On Tuesday, TheWrap's "TheGrill" interview series revealed the creator of the show did not intend to appeal to left-wing values by adding more diversity to the sci-fi and fantasy genre. “I think it was not that simple,” Ryan Condal said.
“I think the reason that it’s been a successful choice ... is because it was thought out. It wasn’t just done perfunctorily or wasn’t just done to tick a box or ... to be seen as progressive”. It did not take long for Condal to respond with one that appeared to contradict this one as soon as he made the original statement.
“It’s 2022,” he said. “It’s a different era than these shows used to be made in. We have an incredibly diverse audience that’s not only across America, but in multiple countries that speak all sorts of different languages, that represent ...
all the colors under the sun. And it was really important to see some of that reflected up on screen. “This is a fantasy world. I think if this was a historical fiction piece, it would be a more nuanced discussion. But I think simply because this is a fantasy world, if we believe in dragons, and shape-shifters and [the fictional canines] direwolves, we can believe everybody in the story is not white”.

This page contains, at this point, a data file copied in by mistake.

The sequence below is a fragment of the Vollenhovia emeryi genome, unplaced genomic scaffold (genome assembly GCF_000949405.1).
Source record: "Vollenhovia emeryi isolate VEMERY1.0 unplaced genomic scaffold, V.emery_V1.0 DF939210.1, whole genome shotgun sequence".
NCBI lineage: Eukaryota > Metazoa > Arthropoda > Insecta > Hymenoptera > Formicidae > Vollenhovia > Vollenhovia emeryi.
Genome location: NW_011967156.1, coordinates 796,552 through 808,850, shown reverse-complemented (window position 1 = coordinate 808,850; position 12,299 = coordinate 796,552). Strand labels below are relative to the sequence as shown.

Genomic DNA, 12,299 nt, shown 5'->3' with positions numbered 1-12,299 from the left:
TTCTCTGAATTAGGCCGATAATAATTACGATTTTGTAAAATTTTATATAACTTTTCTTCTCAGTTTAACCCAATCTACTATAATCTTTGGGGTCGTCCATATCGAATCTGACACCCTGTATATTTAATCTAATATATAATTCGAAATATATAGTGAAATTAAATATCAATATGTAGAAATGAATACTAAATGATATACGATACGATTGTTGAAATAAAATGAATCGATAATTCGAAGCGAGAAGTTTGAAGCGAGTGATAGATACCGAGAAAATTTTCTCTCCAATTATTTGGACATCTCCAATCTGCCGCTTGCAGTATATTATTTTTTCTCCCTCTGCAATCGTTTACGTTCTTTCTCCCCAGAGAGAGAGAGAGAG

"House of the Dragon" places the character Corlys Velaryon (also known as the Sea Snake in the film) in the hands of British actor Steve Toussaint, of Barbadian descent.
This distinguishes the show from its source material.
Velaryon is described as having white skin, ghostly pale hair, and purple eyes in George R.R.
Martin's book "Fire & Blood.". “Why we went to the Velaryons in particular was because that felt like the most fantastical race in the show, and it felt like ... these were people from a lost continent that we don’t really know that much about,” Condal said.
“We know they all have silver hair, we know they have an affinity for dragons, some of them. And we know they are seen, as quoted in the books and in the show, closer to gods than to men. So what does that all look like? “And it always stuck with me, this article ...
where George had talked about, at first when he set out to write these books, considering making all of the Velaryons Black. ... Black people with silver hair — and that always really stuck with me as an image”.